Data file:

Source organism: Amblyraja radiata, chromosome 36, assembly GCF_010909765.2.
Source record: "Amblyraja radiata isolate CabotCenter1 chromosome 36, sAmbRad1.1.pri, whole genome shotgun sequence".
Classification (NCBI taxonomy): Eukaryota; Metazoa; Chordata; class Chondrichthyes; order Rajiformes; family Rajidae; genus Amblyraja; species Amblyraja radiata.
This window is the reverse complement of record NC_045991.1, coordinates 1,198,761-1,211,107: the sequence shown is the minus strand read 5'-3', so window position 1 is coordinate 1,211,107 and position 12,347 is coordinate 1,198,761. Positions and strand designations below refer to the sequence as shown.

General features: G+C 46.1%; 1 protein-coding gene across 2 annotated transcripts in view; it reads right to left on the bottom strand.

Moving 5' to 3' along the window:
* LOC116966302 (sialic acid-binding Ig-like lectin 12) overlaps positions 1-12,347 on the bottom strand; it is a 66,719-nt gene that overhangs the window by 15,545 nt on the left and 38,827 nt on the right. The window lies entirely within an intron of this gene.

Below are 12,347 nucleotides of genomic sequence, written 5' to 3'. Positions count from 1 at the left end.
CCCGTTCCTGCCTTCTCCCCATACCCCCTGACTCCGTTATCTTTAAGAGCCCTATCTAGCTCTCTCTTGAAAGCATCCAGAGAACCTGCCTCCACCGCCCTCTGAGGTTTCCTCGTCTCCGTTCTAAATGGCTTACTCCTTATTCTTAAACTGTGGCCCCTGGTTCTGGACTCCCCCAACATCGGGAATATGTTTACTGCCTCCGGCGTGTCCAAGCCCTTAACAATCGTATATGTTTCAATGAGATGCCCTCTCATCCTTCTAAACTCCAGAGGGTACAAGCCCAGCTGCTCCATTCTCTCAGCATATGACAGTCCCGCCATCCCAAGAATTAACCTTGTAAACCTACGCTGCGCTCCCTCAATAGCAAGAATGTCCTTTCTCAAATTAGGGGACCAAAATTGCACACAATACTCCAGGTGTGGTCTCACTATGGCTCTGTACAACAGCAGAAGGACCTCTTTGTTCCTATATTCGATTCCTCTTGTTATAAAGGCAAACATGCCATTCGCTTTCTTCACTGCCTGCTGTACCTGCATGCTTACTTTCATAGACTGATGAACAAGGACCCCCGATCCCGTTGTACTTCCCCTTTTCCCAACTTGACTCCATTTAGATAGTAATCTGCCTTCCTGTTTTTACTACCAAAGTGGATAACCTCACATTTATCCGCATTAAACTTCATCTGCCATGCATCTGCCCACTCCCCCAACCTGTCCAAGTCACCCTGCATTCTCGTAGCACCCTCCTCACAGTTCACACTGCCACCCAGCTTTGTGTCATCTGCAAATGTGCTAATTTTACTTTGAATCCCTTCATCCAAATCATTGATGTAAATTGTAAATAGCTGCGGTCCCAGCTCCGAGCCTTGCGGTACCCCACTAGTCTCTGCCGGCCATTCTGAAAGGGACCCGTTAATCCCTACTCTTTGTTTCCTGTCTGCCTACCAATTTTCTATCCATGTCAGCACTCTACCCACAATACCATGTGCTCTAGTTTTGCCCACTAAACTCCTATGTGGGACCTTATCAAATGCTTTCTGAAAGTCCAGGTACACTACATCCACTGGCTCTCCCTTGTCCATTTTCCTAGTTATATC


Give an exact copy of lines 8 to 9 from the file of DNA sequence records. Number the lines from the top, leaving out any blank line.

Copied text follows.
Below are 12,347 nucleotides of genomic sequence, written 5' to 3'. Positions count from 1 at the left end.
CCCGTTCCTGCCTTCTCCCCATACCCCCTGACTCCGTTATCTTTAAGAGCCCTATCTAGCTCTCTCTTGAAAGCATCCAGAGAACCTGCCTCCACCGCCCTCTGAGGTTTCCTCGTCTCCGTTCTAAATGGCTTACTCCTTATTCTTAAACTGTGGCCCCTGGTTCTGGACTCCCCCAACATCGGGAATATGTTTACTGCCTCCGGCGTGTCCAAGCCCTTAACAATCGTATATGTTTCAATGAGATGCCCTCTCATCCTTCTAAACTCCAGAGGGTACAAGCCCAGCTGCTCCATTCTCTCAGCATATGACAGTCCCGCCATCCCAAGAATTAACCTTGTAAACCTACGCTGCGCTCCCTCAATAGCAAGAATGTCCTTTCTCAAATTAGGGGACCAAAATTGCACACAATACTCCAGGTGTGGTCTCACTATGGCTCTGTACAACAGCAGAAGGACCTCTTTGTTCCTATATTCGATTCCTCTTGTTATAAAGGCAAACATGCCATTCGCTTTCTTCACTGCCTGCTGTACCTGCATGCTTACTTTCATAGACTGATGAACAAGGACCCCCGATCCCGTTGTACTTCCCCTTTTCCCAACTTGACTCCATTTAGATAGTAATCTGCCTTCCTGTTTTTACTACCAAAGTGGATAACCTCACATTTATCCGCATTAAACTTCATCTGCCATGCATCTGCCCACTCCCCCAACCTGTCCAAGTCACCCTGCATTCTCGTAGCACCCTCCTCACAGTTCACACTGCCACCCAGCTTTGTGTCATCTGCAAATGTGCTAATTTTACTTTGAATCCCTTCATCCAAATCATTGATGTAAATTGTAAATAGCTGCGGTCCCAGCTCCGAGCCTTGCGGTACCCCACTAGTCTCTGCCGGCCATTCTGAAAGGGACCCGTTAATCCCTACTCTTTGTTTCCTGTCTGCCTACCAATTTTCTATCCATGTCAGCACTCTACCCACAATACCATGTGCTCTAGTTTTGCCCACTAAACTCCTATGTGGGACCTTATCAAATGCTTTCTGAAAGTCCAGGTACACTACATCCACTGGCTCTCCCTTGTCCATTTTCCTAGTTATATC